The clips tend to become detached from the hubcap and wheel, then rattle inside the wheel. The hubcap can then fly off the wheel by no longer being securely attached by 5 equally spaced spring clips. The clips can be difficult to re-attach to the wheel, then it's just as difficult to attach the hubcap to the spring clips. Because the clips are made of spring steel they are rust prone, especially in road salt areas of the country. And the riveted-on rubber anti-rattle bumper can disintegrate, causing improper tension and rattles. In other words, this was an ill-conceived design that emphasized form over function. It's surprising that Olds continued this tradition for several years. In my experience, Oldsmobiles of the 1950's-60's were GM's finest engineered and built cars, with the hubcap design being one of the very few flaws. But those hubcaps sure are pretty!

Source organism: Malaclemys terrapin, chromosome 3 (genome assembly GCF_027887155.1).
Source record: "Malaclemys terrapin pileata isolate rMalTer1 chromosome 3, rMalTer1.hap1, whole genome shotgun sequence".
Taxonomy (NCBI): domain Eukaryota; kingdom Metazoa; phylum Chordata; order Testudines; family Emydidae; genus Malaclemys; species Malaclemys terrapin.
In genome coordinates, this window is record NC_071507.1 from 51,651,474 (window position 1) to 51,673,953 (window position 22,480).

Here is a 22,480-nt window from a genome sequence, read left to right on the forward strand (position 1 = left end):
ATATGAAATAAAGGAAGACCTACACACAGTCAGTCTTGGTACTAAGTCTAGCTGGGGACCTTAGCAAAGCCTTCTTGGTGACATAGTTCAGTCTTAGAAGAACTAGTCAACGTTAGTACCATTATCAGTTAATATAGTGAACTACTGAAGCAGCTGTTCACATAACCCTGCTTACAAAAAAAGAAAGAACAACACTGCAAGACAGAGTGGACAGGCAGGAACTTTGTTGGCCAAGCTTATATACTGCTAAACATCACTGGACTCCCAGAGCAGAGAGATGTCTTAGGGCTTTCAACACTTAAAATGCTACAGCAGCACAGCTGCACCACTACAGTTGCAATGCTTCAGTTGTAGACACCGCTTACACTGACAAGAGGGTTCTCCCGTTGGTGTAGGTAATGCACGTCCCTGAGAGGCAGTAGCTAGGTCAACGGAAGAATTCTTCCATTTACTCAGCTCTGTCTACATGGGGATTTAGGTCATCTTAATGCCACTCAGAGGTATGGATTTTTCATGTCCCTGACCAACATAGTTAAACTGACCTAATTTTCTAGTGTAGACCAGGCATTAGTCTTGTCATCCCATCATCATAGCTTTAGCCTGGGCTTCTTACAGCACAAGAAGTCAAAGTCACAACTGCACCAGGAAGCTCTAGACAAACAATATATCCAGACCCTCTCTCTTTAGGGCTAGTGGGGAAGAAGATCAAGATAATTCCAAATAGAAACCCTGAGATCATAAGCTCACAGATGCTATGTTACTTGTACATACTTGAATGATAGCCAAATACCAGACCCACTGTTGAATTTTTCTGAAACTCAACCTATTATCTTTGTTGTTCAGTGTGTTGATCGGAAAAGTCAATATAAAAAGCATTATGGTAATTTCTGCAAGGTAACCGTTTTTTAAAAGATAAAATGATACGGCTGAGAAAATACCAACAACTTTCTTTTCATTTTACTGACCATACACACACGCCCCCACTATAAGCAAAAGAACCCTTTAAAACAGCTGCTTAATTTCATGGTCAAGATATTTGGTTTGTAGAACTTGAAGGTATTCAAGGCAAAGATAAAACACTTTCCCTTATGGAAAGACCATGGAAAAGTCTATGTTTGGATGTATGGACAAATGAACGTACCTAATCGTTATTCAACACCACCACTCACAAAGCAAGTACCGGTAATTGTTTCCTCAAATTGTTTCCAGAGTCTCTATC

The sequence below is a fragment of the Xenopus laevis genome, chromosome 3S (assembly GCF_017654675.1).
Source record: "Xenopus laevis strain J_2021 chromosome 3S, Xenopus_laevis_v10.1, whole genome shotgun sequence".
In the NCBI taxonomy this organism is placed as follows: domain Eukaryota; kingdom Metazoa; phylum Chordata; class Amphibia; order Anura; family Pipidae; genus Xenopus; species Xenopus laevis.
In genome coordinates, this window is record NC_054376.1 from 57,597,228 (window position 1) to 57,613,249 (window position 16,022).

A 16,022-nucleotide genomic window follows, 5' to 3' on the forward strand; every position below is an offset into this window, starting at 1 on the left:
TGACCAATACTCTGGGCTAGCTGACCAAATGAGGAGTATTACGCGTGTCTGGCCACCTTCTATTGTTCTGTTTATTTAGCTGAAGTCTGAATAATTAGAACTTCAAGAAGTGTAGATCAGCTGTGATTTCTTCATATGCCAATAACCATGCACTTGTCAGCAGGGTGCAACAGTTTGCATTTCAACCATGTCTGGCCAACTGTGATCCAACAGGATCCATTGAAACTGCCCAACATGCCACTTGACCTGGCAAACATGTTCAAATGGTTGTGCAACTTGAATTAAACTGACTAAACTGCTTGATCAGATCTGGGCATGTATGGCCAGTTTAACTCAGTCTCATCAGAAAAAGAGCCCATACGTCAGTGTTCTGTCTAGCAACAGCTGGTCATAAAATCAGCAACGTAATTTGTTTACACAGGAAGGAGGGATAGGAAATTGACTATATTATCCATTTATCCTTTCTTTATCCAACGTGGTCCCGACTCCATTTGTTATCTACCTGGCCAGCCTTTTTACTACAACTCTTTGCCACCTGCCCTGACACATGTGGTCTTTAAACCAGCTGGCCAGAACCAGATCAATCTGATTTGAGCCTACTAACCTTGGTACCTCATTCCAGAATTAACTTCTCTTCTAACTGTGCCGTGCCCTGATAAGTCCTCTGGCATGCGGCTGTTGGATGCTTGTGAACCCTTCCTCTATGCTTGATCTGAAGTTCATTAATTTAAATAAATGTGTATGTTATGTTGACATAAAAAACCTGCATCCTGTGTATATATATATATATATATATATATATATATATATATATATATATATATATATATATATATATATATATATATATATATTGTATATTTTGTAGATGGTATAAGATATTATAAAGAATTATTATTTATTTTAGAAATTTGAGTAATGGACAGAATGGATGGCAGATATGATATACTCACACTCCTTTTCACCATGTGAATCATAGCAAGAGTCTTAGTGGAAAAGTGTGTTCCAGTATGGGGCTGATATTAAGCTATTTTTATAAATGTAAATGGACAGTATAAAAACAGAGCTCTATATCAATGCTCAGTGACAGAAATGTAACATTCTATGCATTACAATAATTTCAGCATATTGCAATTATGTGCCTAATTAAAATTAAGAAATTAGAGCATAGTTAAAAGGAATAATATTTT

With only 4,500 miles on the tires when I bought the car in 1992, the original US Royal "Safety 8" 9.50x14" tires appeared to be in nearly new condition. But old tires can be extremely unsafe in spite of tread appearance. I decided to purchase an extra set of wheels from a parts car, had them sandblasted and powder coated medium gray as original, and purchased a set of reproduction US Royal tires in the correct size. The original tires are still mated to the wheels and are in storage. The original spare tire complete with factory attached wheel cover clips is still in the trunk - it has obviously never been on the ground. It looks and smells like a brand new tire.